My hypothesis is that the wealth of those spiritual experiences reflects the degree to which they’ve completed their vasanas. If I were researching the subject, I’d want to check that hypothesis out.
Whole new vistas open up if vasanas are studied from a spiritual perspective. If I were to put them in two sentences, I’d say that understanding and completing our vasanas contributes more than anything I can think of to our enlightenment. It removes the prime obstacle, the prime source of density.
Vasanas are like dead weights that keep us dense. I can’t think of another thing we could do that would have more direct impact on the level of our consciousness. Or the collective consciousness, a concept materialists would not entertain.
In social science, when a field opens up, first come the field reports (could be narratives, biographies, histories, observations, whatever, of people of interest) and then come the analyses (what social scientists call the structural-functional studies, drawing on the narratives).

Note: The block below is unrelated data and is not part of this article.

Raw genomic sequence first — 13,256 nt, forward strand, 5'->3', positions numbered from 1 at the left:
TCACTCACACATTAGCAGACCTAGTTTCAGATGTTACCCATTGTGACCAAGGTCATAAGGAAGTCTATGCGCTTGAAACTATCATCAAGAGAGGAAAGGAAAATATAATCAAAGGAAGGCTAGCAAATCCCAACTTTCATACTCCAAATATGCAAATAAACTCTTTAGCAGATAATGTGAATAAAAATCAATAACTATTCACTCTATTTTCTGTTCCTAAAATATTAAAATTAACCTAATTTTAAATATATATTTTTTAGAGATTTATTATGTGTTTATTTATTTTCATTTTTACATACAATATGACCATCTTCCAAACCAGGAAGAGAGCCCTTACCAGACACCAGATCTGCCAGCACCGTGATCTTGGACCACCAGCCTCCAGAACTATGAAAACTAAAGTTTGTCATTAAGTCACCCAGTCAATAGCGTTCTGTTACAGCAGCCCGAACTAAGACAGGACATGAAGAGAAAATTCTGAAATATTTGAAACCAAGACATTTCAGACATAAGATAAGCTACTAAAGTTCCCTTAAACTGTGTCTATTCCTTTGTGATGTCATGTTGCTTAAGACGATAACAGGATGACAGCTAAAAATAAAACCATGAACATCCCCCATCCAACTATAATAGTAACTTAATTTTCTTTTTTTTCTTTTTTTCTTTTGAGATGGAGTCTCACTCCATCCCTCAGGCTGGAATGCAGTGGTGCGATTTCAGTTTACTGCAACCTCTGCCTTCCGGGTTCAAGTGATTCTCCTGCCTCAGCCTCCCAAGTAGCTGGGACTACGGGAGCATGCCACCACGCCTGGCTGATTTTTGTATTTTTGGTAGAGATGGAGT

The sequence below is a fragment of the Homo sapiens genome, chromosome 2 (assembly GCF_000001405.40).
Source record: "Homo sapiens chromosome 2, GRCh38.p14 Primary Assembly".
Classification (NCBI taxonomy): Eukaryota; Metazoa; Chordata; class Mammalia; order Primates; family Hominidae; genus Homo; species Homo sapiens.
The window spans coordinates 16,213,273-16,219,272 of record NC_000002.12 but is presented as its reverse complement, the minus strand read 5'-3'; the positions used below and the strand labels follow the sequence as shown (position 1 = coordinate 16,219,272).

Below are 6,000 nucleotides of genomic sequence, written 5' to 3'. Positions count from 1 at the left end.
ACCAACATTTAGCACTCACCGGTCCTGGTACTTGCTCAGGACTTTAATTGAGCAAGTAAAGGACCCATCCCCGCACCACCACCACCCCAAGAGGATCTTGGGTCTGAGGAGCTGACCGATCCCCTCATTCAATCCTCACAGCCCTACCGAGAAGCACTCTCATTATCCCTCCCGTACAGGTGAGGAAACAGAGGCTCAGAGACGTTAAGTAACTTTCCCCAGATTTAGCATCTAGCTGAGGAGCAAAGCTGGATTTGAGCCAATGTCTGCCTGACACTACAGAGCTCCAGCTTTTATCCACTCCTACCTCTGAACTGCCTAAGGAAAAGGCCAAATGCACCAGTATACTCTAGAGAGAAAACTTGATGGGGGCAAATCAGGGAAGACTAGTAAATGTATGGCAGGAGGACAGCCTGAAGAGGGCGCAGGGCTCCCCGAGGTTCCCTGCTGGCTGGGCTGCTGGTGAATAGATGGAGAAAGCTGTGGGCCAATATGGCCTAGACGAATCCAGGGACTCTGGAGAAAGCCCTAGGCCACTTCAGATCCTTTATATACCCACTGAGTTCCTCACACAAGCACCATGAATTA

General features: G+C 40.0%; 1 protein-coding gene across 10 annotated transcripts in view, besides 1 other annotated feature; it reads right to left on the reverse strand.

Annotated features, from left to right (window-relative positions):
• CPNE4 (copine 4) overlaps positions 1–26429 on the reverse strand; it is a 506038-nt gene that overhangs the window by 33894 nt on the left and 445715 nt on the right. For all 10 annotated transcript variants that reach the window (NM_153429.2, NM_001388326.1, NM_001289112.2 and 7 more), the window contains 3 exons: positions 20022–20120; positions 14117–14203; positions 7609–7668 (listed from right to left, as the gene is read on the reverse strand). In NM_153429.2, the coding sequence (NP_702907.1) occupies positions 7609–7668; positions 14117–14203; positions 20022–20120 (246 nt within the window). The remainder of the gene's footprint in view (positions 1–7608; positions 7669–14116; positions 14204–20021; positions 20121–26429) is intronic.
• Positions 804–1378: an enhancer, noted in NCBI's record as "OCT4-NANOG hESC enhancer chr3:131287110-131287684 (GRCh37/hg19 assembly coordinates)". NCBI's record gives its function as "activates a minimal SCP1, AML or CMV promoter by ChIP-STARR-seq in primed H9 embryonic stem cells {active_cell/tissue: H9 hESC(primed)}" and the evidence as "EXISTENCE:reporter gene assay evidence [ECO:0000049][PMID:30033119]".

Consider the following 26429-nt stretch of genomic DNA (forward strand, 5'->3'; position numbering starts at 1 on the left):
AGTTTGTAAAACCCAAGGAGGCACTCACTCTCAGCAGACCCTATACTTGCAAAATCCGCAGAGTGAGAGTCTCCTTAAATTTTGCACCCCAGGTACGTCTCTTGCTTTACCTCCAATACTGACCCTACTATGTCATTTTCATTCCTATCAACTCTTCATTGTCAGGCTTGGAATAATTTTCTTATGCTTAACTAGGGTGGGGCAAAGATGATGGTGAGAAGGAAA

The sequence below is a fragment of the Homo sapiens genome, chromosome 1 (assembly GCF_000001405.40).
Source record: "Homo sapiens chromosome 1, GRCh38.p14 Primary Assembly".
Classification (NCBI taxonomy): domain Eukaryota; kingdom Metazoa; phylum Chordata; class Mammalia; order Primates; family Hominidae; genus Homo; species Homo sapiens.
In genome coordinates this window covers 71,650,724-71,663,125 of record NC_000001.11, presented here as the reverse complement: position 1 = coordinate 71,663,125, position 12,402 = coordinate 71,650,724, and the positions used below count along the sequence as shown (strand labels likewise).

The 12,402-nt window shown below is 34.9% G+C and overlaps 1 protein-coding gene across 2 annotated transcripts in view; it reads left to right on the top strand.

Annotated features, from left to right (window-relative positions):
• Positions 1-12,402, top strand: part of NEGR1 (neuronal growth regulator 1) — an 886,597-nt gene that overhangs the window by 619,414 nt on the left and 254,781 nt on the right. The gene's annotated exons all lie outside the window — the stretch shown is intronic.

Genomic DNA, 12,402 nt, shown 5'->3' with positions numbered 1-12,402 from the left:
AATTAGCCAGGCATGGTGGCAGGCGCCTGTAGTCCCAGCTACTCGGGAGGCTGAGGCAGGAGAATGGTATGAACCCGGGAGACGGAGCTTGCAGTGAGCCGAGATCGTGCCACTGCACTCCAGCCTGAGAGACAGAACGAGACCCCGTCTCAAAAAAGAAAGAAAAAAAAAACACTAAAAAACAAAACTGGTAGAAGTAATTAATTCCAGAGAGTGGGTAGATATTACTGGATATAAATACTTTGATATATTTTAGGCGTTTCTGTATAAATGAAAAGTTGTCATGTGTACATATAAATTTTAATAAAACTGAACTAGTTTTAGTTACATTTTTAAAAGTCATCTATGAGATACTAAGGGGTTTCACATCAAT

In the spiritual study of vasanas, we’re just at the stage of recording a few experiences from a self-consciously spiritual point of view. I can only speak for myself when I say that I’m not submitting what I write to the opinion and judgment of academia as long as it remains in the grip of the empirical-materialist paradigm. Until that situation lifts my research remains off-campus.
It’d be too soon for me to be analyzing vasanas. I may never get around to it because we’re building Nova Earth at the same time.